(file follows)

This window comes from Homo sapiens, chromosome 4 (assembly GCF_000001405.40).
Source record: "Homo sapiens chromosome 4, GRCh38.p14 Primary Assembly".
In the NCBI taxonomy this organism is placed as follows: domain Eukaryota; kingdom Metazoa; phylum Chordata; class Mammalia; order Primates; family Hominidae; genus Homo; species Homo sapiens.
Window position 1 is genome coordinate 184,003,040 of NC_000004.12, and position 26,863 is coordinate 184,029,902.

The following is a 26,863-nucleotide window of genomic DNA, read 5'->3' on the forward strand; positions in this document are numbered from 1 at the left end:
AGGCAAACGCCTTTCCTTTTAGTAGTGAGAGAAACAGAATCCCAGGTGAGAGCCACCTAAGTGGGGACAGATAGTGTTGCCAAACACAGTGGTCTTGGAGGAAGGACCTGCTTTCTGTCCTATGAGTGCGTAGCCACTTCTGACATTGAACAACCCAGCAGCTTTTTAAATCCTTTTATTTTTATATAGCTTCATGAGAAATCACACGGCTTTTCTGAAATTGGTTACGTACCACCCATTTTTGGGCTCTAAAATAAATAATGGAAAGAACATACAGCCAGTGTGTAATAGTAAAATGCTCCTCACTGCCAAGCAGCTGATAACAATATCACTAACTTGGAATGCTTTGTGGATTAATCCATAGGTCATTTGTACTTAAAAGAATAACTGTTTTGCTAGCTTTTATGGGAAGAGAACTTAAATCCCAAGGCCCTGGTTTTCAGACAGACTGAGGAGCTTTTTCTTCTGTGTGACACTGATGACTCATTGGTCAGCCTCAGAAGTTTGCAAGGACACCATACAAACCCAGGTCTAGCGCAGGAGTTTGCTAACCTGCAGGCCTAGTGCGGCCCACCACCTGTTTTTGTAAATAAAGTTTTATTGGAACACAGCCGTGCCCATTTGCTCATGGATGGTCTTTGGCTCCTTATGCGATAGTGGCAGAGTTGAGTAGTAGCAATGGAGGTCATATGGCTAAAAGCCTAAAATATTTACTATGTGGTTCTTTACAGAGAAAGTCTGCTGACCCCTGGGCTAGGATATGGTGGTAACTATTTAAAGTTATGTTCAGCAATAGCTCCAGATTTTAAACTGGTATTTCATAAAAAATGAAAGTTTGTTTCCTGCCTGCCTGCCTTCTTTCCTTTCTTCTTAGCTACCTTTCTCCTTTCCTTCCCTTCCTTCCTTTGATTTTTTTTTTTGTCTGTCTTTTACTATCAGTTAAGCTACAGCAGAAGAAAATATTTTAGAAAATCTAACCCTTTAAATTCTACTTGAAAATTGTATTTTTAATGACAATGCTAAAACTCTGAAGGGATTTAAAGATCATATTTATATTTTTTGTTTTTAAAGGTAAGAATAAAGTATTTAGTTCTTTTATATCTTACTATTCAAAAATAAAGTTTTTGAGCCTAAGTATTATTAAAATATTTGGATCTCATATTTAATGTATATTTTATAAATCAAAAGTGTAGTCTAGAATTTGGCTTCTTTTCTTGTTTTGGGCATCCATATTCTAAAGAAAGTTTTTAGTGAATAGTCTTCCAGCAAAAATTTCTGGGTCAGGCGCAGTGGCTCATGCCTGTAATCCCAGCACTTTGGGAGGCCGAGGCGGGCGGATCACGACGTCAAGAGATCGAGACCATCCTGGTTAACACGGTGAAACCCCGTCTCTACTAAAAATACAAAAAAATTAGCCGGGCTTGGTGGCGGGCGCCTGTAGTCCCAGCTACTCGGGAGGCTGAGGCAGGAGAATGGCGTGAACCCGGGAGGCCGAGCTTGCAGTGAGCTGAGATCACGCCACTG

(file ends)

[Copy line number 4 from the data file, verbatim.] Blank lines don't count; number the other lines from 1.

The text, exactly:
Window position 1 is genome coordinate 184,003,040 of NC_000004.12, and position 26,863 is coordinate 184,029,902.